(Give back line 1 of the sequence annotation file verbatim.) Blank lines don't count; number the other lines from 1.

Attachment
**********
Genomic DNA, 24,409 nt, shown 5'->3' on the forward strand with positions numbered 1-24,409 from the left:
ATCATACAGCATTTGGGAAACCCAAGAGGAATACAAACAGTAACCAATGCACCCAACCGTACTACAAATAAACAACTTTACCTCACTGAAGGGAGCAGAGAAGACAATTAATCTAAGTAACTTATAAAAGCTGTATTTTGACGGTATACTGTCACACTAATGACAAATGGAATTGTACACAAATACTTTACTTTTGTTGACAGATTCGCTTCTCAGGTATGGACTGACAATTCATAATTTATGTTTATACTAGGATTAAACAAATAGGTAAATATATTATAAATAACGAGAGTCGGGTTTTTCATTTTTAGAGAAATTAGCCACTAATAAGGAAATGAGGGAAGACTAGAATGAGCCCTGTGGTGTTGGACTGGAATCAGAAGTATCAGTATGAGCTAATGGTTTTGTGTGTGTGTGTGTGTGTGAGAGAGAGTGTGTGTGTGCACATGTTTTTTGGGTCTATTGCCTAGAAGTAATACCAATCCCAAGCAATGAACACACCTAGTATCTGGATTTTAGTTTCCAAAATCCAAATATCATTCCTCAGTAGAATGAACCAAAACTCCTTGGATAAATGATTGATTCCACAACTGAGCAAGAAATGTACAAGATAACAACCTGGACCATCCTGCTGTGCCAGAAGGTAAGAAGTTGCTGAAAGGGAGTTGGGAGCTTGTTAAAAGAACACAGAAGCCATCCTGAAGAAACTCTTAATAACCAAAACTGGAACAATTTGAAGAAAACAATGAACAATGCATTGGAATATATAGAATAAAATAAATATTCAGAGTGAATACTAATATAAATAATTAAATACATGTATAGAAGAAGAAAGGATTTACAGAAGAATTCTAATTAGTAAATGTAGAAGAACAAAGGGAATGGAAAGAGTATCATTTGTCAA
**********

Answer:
Genomic DNA, 24,409 nt, shown 5'->3' on the forward strand with positions numbered 1-24,409 from the left: